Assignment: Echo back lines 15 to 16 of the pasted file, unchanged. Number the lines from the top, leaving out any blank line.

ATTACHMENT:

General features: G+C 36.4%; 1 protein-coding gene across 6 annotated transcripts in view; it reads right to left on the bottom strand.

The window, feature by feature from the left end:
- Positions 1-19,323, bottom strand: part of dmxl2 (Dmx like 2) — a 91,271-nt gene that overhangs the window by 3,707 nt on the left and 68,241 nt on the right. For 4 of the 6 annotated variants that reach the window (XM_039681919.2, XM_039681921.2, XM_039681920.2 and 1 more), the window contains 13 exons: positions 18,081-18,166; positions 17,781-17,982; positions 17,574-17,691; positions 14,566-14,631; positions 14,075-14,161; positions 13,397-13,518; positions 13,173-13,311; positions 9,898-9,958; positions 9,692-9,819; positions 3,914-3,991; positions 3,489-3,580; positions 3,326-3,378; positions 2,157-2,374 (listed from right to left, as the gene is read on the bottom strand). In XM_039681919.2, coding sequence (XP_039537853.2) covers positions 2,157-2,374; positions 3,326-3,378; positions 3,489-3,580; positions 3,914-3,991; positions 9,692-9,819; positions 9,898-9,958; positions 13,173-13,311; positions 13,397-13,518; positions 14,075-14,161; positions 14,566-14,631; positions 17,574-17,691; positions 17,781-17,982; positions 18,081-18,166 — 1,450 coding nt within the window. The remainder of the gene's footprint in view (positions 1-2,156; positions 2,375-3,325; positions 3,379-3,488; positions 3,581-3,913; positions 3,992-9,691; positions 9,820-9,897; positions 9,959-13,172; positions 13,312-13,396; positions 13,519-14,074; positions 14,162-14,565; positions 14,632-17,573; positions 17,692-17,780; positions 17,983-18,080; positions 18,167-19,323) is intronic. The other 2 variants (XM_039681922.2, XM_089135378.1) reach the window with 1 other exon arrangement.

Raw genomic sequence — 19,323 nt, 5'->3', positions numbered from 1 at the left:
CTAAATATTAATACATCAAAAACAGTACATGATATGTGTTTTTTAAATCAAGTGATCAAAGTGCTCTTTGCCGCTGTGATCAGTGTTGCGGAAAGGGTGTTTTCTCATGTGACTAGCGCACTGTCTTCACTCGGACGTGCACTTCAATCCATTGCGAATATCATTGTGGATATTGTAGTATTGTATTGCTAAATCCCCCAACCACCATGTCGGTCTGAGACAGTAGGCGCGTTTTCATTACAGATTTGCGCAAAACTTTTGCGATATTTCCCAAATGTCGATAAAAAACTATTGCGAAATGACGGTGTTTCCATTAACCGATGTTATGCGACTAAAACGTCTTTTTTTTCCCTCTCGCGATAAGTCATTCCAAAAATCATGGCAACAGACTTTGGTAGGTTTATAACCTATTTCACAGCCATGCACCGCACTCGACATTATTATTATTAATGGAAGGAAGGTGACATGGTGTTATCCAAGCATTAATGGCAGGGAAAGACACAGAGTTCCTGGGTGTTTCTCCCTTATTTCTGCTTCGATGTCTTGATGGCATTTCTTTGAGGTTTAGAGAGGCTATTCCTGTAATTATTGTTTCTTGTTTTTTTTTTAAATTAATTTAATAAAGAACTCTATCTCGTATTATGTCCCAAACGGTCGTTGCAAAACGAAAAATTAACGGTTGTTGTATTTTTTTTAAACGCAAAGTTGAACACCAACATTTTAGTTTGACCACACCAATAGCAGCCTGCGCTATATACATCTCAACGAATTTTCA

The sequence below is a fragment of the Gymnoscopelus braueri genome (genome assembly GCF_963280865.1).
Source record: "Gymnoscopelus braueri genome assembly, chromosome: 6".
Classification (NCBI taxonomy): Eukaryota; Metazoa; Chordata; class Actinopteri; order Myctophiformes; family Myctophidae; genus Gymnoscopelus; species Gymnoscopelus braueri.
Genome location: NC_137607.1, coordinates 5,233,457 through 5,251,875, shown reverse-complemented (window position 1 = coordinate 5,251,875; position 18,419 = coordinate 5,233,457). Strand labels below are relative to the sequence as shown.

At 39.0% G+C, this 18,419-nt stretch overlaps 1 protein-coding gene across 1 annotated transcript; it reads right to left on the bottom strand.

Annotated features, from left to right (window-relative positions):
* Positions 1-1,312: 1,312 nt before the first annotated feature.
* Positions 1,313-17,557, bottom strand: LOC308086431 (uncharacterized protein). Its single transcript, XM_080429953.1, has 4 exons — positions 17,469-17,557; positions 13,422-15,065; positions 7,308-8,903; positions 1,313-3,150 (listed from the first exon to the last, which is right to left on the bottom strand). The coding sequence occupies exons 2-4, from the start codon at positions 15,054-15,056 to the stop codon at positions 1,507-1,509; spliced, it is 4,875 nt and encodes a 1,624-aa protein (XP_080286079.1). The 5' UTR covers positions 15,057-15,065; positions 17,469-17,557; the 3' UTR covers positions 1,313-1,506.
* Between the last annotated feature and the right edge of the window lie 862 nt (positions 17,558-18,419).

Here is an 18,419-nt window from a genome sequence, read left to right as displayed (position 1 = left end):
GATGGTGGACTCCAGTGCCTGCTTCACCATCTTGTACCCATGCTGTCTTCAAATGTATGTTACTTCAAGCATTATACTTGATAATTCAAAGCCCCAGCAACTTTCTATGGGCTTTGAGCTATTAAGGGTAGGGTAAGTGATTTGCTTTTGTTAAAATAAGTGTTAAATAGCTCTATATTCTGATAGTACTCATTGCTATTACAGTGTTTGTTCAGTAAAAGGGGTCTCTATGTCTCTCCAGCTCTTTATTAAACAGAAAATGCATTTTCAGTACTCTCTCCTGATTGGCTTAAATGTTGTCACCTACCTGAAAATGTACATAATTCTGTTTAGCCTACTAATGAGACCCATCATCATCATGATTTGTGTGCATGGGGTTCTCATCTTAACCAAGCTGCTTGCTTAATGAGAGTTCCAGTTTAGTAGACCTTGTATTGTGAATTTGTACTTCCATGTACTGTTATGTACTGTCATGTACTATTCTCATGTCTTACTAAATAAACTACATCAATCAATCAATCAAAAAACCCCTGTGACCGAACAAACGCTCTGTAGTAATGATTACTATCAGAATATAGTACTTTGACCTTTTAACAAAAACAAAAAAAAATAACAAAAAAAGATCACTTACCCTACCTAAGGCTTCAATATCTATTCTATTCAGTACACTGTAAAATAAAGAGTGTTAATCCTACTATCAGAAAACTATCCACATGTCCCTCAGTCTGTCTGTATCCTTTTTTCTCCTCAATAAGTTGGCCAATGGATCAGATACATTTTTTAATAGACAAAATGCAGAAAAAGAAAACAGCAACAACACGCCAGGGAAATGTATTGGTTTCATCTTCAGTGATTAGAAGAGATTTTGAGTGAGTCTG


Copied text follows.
Here is an 18,419-nt window from a genome sequence, read left to right as displayed (position 1 = left end):
GATGGTGGACTCCAGTGCCTGCTTCACCATCTTGTACCCATGCTGTCTTCAAATGTATGTTACTTCAAGCATTATACTTGATAATTCAAAGCCCCAGCAACTTTCTATGGGCTTTGAGCTATTAAGGGTAGGGTAAGTGATTTGCTTTTGTTAAAATAAGTGTTAAATAGCTCTATATTCTGATAGTACTCATTGCTATTACAGTGTTTGTTCAGTAAAAGGGGTCTCTATGTCTCTCCAGCTCTTTATTAAACAGAAAATGCATTTTCAGTACTCTCTCCTGATTGGCTTAAATGTTGTCACCTACCTGAAAATGTACATAATTCTGTTTAGCCTACTAATGAGACCCATCATCATCATGATTTGTGTGCATGGGGTTCTCATCTTAACCAAGCTGCTTGCTTAATGAGAGTTCCAGTTTAGTAGACCTTGTATTGTGAATTTGTACTTCCATGTACTGTTATGTACTGTCATGTACTATTCTCATGTCTTACTAAATAAACTACATCAATCAATCAATCAAAAAACCCCTGTGACCGAACAAACGCTCTGTAGTAATGATTACTATCAGAATATAGTACTTTGACCTTTTAACAAAAACAAAAAAAAATAACAAAAAAAGATCACTTACCCTACCTAAGGCTTCAATATCTATTCTATTCAGTACACTGTAAAATAAAGAGTGTTAATCCTACTATCAGAAAACTATCCACATGTCCCTCAGTCTGTCTGTATCCTTTTTTCTCCTCAATAAGTTGGCCAATGGATCAGATACATTTTTTAATAGACAAAATGCAGAAAAAGAAAACAGCAACAACACGCCAGGGAAATGTATTGGTTTCATCTTCAGTGATTAGAAGAGATTTTGAGTGAGTCTG